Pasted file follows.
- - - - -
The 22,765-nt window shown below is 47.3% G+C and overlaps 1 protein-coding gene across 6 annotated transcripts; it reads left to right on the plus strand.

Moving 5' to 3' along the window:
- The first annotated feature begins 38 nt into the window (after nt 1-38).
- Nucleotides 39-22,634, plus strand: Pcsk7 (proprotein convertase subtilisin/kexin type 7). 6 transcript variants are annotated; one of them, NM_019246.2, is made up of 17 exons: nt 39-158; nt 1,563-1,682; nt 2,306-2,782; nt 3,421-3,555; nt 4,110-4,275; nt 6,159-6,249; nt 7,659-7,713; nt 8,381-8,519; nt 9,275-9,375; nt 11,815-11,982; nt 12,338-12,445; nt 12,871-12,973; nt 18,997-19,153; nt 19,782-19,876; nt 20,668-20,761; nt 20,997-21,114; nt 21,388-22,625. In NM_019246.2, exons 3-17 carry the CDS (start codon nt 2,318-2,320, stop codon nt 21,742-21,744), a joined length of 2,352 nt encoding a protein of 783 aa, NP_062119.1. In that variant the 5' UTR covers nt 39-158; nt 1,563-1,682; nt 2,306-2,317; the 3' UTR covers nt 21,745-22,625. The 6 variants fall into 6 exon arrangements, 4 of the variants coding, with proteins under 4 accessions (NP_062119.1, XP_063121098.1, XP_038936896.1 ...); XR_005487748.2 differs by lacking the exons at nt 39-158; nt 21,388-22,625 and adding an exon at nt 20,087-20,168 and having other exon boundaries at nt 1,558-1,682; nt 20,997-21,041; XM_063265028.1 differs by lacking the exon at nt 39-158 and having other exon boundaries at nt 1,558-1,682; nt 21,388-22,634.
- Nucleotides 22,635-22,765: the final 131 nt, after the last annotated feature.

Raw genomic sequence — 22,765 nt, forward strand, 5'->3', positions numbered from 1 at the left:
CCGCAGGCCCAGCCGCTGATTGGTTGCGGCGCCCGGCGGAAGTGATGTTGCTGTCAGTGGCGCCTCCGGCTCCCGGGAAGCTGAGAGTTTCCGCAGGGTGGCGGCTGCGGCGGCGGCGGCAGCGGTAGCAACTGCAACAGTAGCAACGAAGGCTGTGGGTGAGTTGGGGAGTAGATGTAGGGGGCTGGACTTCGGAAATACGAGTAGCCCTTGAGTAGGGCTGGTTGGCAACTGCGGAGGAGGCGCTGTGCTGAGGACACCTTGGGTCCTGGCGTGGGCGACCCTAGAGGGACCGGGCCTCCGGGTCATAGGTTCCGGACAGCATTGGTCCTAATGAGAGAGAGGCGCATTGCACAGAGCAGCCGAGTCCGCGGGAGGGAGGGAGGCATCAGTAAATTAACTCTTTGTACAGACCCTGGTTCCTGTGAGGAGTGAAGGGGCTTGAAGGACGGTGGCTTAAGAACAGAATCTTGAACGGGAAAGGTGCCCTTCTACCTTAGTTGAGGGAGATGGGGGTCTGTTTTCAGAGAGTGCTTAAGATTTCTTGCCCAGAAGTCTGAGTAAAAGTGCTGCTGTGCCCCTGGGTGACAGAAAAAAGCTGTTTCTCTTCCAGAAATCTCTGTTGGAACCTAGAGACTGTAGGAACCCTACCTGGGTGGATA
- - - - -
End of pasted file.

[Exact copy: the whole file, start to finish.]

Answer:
The 22,765-nt window shown below is 47.3% G+C and overlaps 1 protein-coding gene across 6 annotated transcripts; it reads left to right on the plus strand.

Moving 5' to 3' along the window:
- The first annotated feature begins 38 nt into the window (after nt 1-38).
- Nucleotides 39-22,634, plus strand: Pcsk7 (proprotein convertase subtilisin/kexin type 7). 6 transcript variants are annotated; one of them, NM_019246.2, is made up of 17 exons: nt 39-158; nt 1,563-1,682; nt 2,306-2,782; nt 3,421-3,555; nt 4,110-4,275; nt 6,159-6,249; nt 7,659-7,713; nt 8,381-8,519; nt 9,275-9,375; nt 11,815-11,982; nt 12,338-12,445; nt 12,871-12,973; nt 18,997-19,153; nt 19,782-19,876; nt 20,668-20,761; nt 20,997-21,114; nt 21,388-22,625. In NM_019246.2, exons 3-17 carry the CDS (start codon nt 2,318-2,320, stop codon nt 21,742-21,744), a joined length of 2,352 nt encoding a protein of 783 aa, NP_062119.1. In that variant the 5' UTR covers nt 39-158; nt 1,563-1,682; nt 2,306-2,317; the 3' UTR covers nt 21,745-22,625. The 6 variants fall into 6 exon arrangements, 4 of the variants coding, with proteins under 4 accessions (NP_062119.1, XP_063121098.1, XP_038936896.1 ...); XR_005487748.2 differs by lacking the exons at nt 39-158; nt 21,388-22,625 and adding an exon at nt 20,087-20,168 and having other exon boundaries at nt 1,558-1,682; nt 20,997-21,041; XM_063265028.1 differs by lacking the exon at nt 39-158 and having other exon boundaries at nt 1,558-1,682; nt 21,388-22,634.
- Nucleotides 22,635-22,765: the final 131 nt, after the last annotated feature.

Raw genomic sequence — 22,765 nt, forward strand, 5'->3', positions numbered from 1 at the left:
CCGCAGGCCCAGCCGCTGATTGGTTGCGGCGCCCGGCGGAAGTGATGTTGCTGTCAGTGGCGCCTCCGGCTCCCGGGAAGCTGAGAGTTTCCGCAGGGTGGCGGCTGCGGCGGCGGCGGCAGCGGTAGCAACTGCAACAGTAGCAACGAAGGCTGTGGGTGAGTTGGGGAGTAGATGTAGGGGGCTGGACTTCGGAAATACGAGTAGCCCTTGAGTAGGGCTGGTTGGCAACTGCGGAGGAGGCGCTGTGCTGAGGACACCTTGGGTCCTGGCGTGGGCGACCCTAGAGGGACCGGGCCTCCGGGTCATAGGTTCCGGACAGCATTGGTCCTAATGAGAGAGAGGCGCATTGCACAGAGCAGCCGAGTCCGCGGGAGGGAGGGAGGCATCAGTAAATTAACTCTTTGTACAGACCCTGGTTCCTGTGAGGAGTGAAGGGGCTTGAAGGACGGTGGCTTAAGAACAGAATCTTGAACGGGAAAGGTGCCCTTCTACCTTAGTTGAGGGAGATGGGGGTCTGTTTTCAGAGAGTGCTTAAGATTTCTTGCCCAGAAGTCTGAGTAAAAGTGCTGCTGTGCCCCTGGGTGACAGAAAAAAGCTGTTTCTCTTCCAGAAATCTCTGTTGGAACCTAGAGACTGTAGGAACCCTACCTGGGTGGATA